The movement against right-wing extremism is closely related to the anti-racism movement . In addition to traditional anti-fascist organizations such as the Association of Those Persecuted by the Nazi Regime - Association of Antifascists , the Antifa , which is strongly influenced by the left-wing autonomous scene, is also active here. Some calls for a ban on right-wing extremist groups and parties such as the NPD and others. Antifascist groups often uncovered personal connections, also points of contact with conservative-bourgeois parties and organizations and international contacts of the neo-Nazi scene . Again and again there are attempts by the Antifa to disrupt and prevent marches and demonstrations as well as party conferences by right-wing extremist organizations. There are often violent clashes between left-wing demonstrators, right-wing extremists and the police.
With the increase in right-wing extremist violence through to murder against fringe groups and minorities (especially against foreigners, people with dark skin, the disabled, homeless, homosexuals and others) after the reunification of Germany in the early 1990s, there were also increasingly large demonstrations with masses Influx against right-wing extremism. The fairy lights against violence or the big “ rock against right ” concerts with hundreds of thousands of participants became known after an accumulation of murder attacks and pogrom-like excesses in the right-wing scene in the early 1990s, for example in Hoyerswerda , in Rostock-Lichtenhagen against a dormitory mainly inhabited by Vietnamese, or in Solingen in West Germany , where a Turkish family was killed after an arson attack on a residential building. At the time, the federal government was accused by the anti-fascist and anti-racist movement of having encouraged right-wing extremist violence by restricting the right to asylum just a few days before the attack by right-wing extremists in Solingen.
Since about 2000 there have been tendencies to split in the anti-fascist movement. The rift runs between the so-called anti - Germans and the so-called anti-imperialists. This is about the debate about left-wing anti-Semitism and positioning in the Middle East conflict (see also above, subheading 2.5.3: Economic and social standpoints of the anti-imperialist movement ). This split affects the entire left-wing radical spectrum, but is particularly evident in anti-fascist groups due to their frequent appearance in public at demonstrations and the like.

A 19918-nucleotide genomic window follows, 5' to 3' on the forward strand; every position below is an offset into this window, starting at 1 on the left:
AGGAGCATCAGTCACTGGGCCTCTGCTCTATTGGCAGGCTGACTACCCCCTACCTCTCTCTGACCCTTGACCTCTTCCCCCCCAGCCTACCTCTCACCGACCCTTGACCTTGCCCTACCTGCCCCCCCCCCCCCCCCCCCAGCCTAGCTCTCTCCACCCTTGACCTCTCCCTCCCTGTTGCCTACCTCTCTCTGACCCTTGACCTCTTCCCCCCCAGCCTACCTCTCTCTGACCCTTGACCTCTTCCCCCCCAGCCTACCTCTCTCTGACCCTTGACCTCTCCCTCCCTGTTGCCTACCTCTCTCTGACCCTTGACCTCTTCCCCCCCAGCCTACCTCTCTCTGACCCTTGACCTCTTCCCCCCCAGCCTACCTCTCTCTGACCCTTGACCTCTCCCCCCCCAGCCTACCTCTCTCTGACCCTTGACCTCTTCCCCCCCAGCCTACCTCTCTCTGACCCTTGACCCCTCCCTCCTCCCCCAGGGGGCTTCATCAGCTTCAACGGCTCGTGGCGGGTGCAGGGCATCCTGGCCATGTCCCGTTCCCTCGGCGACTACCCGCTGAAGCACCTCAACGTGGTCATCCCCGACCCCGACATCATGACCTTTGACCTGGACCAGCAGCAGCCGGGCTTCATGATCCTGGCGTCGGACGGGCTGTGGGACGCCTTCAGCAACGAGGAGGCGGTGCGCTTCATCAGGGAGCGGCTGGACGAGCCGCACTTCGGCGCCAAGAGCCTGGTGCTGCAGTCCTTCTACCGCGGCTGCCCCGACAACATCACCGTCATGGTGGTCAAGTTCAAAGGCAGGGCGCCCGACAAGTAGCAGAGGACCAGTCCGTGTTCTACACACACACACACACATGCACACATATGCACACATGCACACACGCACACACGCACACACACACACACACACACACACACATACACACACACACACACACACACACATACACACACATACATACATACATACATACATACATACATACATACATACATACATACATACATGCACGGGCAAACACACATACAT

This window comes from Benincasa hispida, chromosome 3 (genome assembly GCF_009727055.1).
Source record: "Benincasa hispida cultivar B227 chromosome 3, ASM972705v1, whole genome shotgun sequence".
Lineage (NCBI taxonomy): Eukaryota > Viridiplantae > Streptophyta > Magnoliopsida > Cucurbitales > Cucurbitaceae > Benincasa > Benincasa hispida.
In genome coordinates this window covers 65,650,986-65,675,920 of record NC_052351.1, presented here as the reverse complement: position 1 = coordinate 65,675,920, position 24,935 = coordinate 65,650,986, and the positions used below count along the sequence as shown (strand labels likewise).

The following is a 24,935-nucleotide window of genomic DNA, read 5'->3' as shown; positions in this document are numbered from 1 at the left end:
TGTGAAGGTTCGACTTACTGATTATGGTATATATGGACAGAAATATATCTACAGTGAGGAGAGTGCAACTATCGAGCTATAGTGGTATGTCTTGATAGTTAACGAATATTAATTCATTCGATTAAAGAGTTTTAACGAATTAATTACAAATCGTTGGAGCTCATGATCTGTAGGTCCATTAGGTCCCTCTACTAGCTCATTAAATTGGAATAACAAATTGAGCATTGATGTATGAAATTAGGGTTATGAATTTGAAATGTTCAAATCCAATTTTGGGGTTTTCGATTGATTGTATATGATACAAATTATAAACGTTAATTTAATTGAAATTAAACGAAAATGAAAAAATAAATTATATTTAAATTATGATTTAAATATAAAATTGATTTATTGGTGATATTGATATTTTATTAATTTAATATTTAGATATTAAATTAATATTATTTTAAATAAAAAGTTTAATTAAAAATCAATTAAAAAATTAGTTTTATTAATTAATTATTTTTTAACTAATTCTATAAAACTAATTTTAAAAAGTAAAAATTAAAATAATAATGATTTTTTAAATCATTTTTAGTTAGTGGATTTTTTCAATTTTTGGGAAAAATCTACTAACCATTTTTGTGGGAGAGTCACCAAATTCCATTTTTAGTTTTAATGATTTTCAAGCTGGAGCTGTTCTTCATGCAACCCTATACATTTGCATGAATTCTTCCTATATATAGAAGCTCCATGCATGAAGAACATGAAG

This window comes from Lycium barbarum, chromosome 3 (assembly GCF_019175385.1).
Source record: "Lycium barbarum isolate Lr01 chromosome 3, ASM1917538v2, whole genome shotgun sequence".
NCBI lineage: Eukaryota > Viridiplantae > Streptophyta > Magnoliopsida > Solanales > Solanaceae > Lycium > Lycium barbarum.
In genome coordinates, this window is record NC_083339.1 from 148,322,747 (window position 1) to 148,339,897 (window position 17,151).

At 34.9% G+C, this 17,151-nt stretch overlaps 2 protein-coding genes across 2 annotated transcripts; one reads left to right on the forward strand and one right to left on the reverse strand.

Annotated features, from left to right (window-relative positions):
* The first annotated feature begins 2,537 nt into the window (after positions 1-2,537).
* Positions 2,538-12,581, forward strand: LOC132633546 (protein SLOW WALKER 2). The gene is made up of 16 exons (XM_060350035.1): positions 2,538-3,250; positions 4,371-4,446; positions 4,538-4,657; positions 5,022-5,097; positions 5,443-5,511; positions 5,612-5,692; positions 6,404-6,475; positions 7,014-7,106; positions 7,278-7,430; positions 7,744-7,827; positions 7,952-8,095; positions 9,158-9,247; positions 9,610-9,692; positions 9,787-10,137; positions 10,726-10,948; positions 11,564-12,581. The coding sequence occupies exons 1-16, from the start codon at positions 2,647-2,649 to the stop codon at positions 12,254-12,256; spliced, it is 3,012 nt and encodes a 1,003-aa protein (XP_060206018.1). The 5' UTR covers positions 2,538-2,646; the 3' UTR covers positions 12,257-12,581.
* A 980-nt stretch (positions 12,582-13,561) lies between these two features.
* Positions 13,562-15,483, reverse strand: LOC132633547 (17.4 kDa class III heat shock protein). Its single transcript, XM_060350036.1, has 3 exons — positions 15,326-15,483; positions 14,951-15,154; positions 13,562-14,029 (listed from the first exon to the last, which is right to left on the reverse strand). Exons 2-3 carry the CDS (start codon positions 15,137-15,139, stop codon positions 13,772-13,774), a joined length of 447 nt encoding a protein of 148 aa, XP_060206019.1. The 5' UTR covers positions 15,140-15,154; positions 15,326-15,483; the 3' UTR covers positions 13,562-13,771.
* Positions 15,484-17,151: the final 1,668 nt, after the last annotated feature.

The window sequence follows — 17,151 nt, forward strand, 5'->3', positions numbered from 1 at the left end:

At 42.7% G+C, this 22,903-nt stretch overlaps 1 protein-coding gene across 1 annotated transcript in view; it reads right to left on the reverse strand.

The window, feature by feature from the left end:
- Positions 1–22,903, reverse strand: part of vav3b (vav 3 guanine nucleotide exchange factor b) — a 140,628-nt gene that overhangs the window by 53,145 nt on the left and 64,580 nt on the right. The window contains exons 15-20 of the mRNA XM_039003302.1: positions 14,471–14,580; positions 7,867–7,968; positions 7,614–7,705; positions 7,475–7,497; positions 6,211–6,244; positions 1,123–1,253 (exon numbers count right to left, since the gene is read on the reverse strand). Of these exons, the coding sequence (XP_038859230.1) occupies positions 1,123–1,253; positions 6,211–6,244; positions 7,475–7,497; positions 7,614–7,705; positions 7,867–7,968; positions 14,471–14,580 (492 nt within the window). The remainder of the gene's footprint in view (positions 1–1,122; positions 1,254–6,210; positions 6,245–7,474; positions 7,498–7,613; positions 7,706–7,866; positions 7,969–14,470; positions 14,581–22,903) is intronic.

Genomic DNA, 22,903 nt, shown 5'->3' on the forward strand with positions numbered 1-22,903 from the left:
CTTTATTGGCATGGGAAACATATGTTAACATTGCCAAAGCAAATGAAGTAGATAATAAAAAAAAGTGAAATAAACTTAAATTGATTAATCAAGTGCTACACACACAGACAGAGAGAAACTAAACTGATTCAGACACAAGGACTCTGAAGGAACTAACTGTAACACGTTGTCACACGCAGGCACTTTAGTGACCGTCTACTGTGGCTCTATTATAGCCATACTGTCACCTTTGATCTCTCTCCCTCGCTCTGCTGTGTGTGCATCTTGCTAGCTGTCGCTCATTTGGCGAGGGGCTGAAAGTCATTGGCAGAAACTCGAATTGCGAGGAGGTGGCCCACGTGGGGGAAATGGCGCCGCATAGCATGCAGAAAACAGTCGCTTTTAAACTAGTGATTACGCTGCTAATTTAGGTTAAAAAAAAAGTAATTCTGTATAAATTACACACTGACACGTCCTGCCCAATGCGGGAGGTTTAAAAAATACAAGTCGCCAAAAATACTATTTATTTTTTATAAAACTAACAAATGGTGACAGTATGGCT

Instead of newspapers are mainly magazine projects that were created in the 1980s and see themselves as mouthpieces for the new social movements and have a clear regional reference in their reporting. Initially mainly in the left-wing spectrum, there are now more and more magazines thatcan be described as apoliticaland have the term “Stattzeitung” in their title. There are also now local newspapers that are no longer printed, but only appear on the Internet. An example of a classic Stattzeitung is the Stattzeitung for South Baden .
See main article counter-public
Movement against welfare cuts
Since 2002/2003 there has been an increasing movement against social cuts in Germany and other states of the European Union . In this movement, groups and organizations of the New Social Movements such as Attac appear together with the associations of traditional social movements such as left socialist and communist parties and trade unions. They protest against the effects of neoliberalism and economic globalization in the European industrialized countries as well.
In Germany, it was above all the so-called reform policy of the red-green federal government under Chancellor Gerhard Schröder (SPD) with the Agenda 2010 that hit particularly socially weak and disadvantaged groups of the population (unemployed, pensioners, welfare recipients , the sick, the disabled and others) and with increasing financial burdens, while at the same time large profitable companies were tax relieved. The government emphasized and emphasizes the endeavor to stimulate the economy and to secure Germany as a business location by maintaining competitiveness on the international market. However, the tax relief does not and does not prevent many companies from relocating their production to so-called low-wage countries and from laying off workers in Germany. As a result of the movement, the federal governments from 2002 onwards are accused, among other things, of pursuing a socially unjust redistribution policy from the bottom up.